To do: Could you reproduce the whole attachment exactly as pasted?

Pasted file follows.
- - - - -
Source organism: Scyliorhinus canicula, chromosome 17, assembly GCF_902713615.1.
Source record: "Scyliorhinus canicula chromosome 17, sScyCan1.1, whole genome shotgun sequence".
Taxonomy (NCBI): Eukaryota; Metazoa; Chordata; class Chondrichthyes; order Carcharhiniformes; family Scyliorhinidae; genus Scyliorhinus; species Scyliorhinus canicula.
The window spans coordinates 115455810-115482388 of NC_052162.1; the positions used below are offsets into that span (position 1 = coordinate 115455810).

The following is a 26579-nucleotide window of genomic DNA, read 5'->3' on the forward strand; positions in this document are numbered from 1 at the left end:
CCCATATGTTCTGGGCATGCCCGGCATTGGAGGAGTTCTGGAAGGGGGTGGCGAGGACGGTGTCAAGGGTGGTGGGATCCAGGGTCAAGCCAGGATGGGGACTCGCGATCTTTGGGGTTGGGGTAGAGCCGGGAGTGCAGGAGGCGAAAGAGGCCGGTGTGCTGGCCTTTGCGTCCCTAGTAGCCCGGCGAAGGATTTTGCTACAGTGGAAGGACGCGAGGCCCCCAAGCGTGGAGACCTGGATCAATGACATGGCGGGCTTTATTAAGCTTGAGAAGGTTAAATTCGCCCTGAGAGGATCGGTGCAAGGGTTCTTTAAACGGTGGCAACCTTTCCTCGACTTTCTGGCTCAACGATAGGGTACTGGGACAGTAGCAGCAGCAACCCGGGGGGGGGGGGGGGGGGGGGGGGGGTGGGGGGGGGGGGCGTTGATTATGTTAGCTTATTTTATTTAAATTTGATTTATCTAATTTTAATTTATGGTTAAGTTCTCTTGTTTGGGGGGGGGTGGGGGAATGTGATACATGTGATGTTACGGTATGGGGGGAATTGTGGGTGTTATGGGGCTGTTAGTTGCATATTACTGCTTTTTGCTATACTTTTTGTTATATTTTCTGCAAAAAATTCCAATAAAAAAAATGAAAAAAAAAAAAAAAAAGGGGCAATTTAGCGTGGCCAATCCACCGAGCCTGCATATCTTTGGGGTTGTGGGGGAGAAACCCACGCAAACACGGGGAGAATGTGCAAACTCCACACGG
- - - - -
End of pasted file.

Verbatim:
Source organism: Scyliorhinus canicula, chromosome 17, assembly GCF_902713615.1.
Source record: "Scyliorhinus canicula chromosome 17, sScyCan1.1, whole genome shotgun sequence".
Taxonomy (NCBI): Eukaryota; Metazoa; Chordata; class Chondrichthyes; order Carcharhiniformes; family Scyliorhinidae; genus Scyliorhinus; species Scyliorhinus canicula.
The window spans coordinates 115455810-115482388 of NC_052162.1; the positions used below are offsets into that span (position 1 = coordinate 115455810).

The following is a 26579-nucleotide window of genomic DNA, read 5'->3' on the forward strand; positions in this document are numbered from 1 at the left end:
CCCATATGTTCTGGGCATGCCCGGCATTGGAGGAGTTCTGGAAGGGGGTGGCGAGGACGGTGTCAAGGGTGGTGGGATCCAGGGTCAAGCCAGGATGGGGACTCGCGATCTTTGGGGTTGGGGTAGAGCCGGGAGTGCAGGAGGCGAAAGAGGCCGGTGTGCTGGCCTTTGCGTCCCTAGTAGCCCGGCGAAGGATTTTGCTACAGTGGAAGGACGCGAGGCCCCCAAGCGTGGAGACCTGGATCAATGACATGGCGGGCTTTATTAAGCTTGAGAAGGTTAAATTCGCCCTGAGAGGATCGGTGCAAGGGTTCTTTAAACGGTGGCAACCTTTCCTCGACTTTCTGGCTCAACGATAGGGTACTGGGACAGTAGCAGCAGCAACCCGGGGGGGGGGGGGGGGGGGGGGGGGGTGGGGGGGGGGGGCGTTGATTATGTTAGCTTATTTTATTTAAATTTGATTTATCTAATTTTAATTTATGGTTAAGTTCTCTTGTTTGGGGGGGGGTGGGGGAATGTGATACATGTGATGTTACGGTATGGGGGGAATTGTGGGTGTTATGGGGCTGTTAGTTGCATATTACTGCTTTTTGCTATACTTTTTGTTATATTTTCTGCAAAAAATTCCAATAAAAAAAATGAAAAAAAAAAAAAAAAAGGGGCAATTTAGCGTGGCCAATCCACCGAGCCTGCATATCTTTGGGGTTGTGGGGGAGAAACCCACGCAAACACGGGGAGAATGTGCAAACTCCACACGG